Slow AirPort File Sharing
I have an AirPort network set up at our office. The Internet works perfectly, but file sharing is painfully slow. Why?
You’ve discovered that AirPort is drudgingly slow at upstream data transfers. It’s only a little bit slower than wired 10Base-T for downstream transfers, but it’s significantly slower for upstream. I am not really sure why this is from a technical point of view but I have confirmed it many times in my own systems using my own servers and clients.
Virtually every Internet connection method is slower than the AirPort’s data rate, so even if you are plugged directly into a T1, you won’t suffer slow downloads or uploads compared to a wired Mac. But once you start connecting clients to other clients on a LAN, you will notice that AirPort cannot keep up. Try comparing it to wired, full duplex 100Base-T, or worse yet Gigabit. It’ll make you pull your hair out!
Nevertheless it’s nice to be able to walk around with no AC cord or Ethernet cable hanging out the back of your laptop. Life is full of compromises I guess. —Evan Trent
Connecting a Local Network to the Internet
I’ve called every tech support for every piece of equipment I own but to no avail. I hope you can help me out or lead me in the right direction. I’m trying to connect to my little Mac network with a new iBook over the Internet.
This is the setup: I have a B&W G3 running Mac OS 9.1 and an old PC hooked up to a DSL modem with a Linksys 4-port DSL router. I just bought a new 14" iBook, which I successfully hooked up to the router and was able to share files between the two computers. But when I try to access my G3 from a remote location, it doesn’t work. How do I figure out what the IP address for the modem is and how do I open the ports on my Mac so I can get through?
First go here on either your PC or your Mac hooked up to the router. That will tell you what the router’s public IP address is. Keep in mind that if you are using DHCP to connect to your DSL line, that IP may change periodically.
Then go here and refer to that list for mapping ports. It should tell you everything you need to know for which ports to open for which types of activities. —Evan Trent
Help! The Preferences folder in the System Folder has become invisible. All preferences that were loaded still function, but I don’t know how to make it visible again. I don’t even know how it became invisible.
Can you give me some idea how to make the folder visible again. The folder doesn’t show in the System Folder, and the only way I can locate it is with Sherlock II, by requesting Show Invisible with the name preference.
I know there are applications that do this but I can’t remember their names.
A loyal reader,
There are a variety of applications which can toggle the “invisible” flag of a file or folder. ResEdit is one which you may already have on your computer. If so, load it up and then go to “Get File/Folder Info” from the File menu. You will note that you can select even invisible files and folders from the resulting dialog box. Select the Preferences folder and then you can make it visible again by unchecking the “invisible” checkbox.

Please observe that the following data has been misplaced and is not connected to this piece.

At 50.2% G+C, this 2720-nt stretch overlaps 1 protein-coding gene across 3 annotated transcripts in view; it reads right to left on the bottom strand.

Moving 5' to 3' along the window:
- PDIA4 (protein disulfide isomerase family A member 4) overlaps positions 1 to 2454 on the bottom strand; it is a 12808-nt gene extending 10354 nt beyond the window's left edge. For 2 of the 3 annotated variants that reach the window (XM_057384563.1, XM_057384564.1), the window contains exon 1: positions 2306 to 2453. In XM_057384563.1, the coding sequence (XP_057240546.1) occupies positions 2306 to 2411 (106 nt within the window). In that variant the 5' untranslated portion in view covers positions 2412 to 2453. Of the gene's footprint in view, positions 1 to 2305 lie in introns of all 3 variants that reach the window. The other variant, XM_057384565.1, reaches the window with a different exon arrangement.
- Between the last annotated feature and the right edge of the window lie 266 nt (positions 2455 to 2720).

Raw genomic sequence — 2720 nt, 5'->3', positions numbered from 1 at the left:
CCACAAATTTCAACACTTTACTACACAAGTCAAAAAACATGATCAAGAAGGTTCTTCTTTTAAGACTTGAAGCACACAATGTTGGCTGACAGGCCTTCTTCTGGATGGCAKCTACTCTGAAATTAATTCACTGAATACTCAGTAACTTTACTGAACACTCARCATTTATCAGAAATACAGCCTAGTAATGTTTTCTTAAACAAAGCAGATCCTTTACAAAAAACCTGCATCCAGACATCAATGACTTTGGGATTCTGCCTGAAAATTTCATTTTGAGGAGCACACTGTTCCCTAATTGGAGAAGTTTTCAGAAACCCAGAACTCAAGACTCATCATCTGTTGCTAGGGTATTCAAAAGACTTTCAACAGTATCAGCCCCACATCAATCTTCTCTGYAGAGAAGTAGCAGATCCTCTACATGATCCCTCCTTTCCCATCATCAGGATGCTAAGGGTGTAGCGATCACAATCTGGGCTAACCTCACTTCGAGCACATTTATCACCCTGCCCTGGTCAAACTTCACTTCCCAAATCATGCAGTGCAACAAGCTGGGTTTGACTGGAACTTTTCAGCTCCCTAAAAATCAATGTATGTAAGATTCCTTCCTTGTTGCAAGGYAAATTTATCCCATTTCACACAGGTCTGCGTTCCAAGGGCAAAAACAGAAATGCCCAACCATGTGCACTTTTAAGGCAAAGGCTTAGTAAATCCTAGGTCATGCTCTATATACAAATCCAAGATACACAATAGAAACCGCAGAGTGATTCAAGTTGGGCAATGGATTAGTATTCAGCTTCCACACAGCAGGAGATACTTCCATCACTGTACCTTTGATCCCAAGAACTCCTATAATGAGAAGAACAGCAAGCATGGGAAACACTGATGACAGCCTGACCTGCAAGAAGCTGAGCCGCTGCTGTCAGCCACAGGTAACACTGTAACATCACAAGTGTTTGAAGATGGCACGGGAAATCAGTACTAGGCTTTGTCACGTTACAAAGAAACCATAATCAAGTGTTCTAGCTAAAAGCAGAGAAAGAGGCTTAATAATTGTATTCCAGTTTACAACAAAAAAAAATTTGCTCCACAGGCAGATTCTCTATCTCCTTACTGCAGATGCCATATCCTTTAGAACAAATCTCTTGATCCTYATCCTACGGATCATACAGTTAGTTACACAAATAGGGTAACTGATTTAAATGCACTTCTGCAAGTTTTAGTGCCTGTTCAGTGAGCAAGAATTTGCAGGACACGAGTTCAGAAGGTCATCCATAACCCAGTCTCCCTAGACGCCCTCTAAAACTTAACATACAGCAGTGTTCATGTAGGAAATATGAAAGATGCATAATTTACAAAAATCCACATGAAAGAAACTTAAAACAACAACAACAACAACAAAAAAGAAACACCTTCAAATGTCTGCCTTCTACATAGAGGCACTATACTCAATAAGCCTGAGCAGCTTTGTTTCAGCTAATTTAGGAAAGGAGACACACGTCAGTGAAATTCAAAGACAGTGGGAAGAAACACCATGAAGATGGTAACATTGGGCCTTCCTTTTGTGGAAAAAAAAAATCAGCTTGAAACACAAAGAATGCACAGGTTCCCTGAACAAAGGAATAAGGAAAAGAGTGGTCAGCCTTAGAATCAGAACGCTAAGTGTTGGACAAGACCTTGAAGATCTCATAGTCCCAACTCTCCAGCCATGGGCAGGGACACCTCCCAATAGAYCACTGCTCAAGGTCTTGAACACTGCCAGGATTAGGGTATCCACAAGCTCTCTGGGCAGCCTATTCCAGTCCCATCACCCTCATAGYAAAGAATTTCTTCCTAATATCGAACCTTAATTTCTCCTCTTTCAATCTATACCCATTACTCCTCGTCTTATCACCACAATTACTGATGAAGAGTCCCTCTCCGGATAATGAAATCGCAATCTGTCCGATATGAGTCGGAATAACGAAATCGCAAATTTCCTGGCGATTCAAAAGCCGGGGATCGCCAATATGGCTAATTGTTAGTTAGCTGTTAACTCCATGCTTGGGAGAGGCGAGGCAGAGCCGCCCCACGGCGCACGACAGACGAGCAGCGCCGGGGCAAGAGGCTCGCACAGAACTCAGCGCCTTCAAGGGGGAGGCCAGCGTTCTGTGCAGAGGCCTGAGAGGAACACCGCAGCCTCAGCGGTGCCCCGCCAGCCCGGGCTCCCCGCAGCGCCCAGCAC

Another good program that will make this process simple is Greg’s Browser. I use FileTyper all the time for this sort of thing, and it is useful for other purposes as well but it can sometimes be confusing to use it to work on folders because it will also work on the files contained by the folder you edit, unless you are careful in how you set the preferences. —Evan Trent
Importing QuickTime Into iMovie
I read in a serious iMovie tutorial that you could import QuickTime movies to both iMovie 1 and 2, and I certainly supposed you would be able to. But QT movies are not included in the list of file formats you can import, and the program doesn’t show them in the dialog box when you select Import and Show All Importable Files; dragging and dropping doesn’t do anything either, of course.
Indeed, the ReadMe says, repressively, and without explanation, “You will not be able to open the tutorial project or complete the tutorial in the online help”; but that isn’t even true: you can double-click on the 1K tutorial project-file, then the tutorial DV movies are imported, and you can edit and export to QT without problem… odd that someone at Apple should want to stop people from learning how to use a program they’re trying to push, and even odder that they didn’t manage to do it when they said they had.
I wondered what would happen if I renamed a QT movie to look like what iMovie was expecting in the tutorial, and put it in with the others; the program showed it on the shelf, but couldn’t read it, and wanted to move it to the trash.
The Swedish v. 2.0.1 won’t even start up, saying “can’t find the language resource file, please reinstall the application”; but there is indeed a file called “Sweden” in the folder Resources > Languages. Perhaps the problem is that I use the system in English.
There was an old trick for getting iMovie to work on computers without FireWire ports, specifically the beige G3s that had video in. Basically, you’d capture the movie via analog and save it as MOV format. Then, you’d use QuickTime Pro to convert the movie from MOV to DV format. Finally, you import the DV into iMovie.
I think if you have QT Pro, you’ll be able to do it. Also, version 2.5 of Movie Player with QT 5 might be able do the conversion—it seems to pick up the new format support when you change versions of the QuickTime extensions, but it didn’t pick up any of the free/pro restrictions. I used this approach to convert images/moves between formats at work. —Eric Blair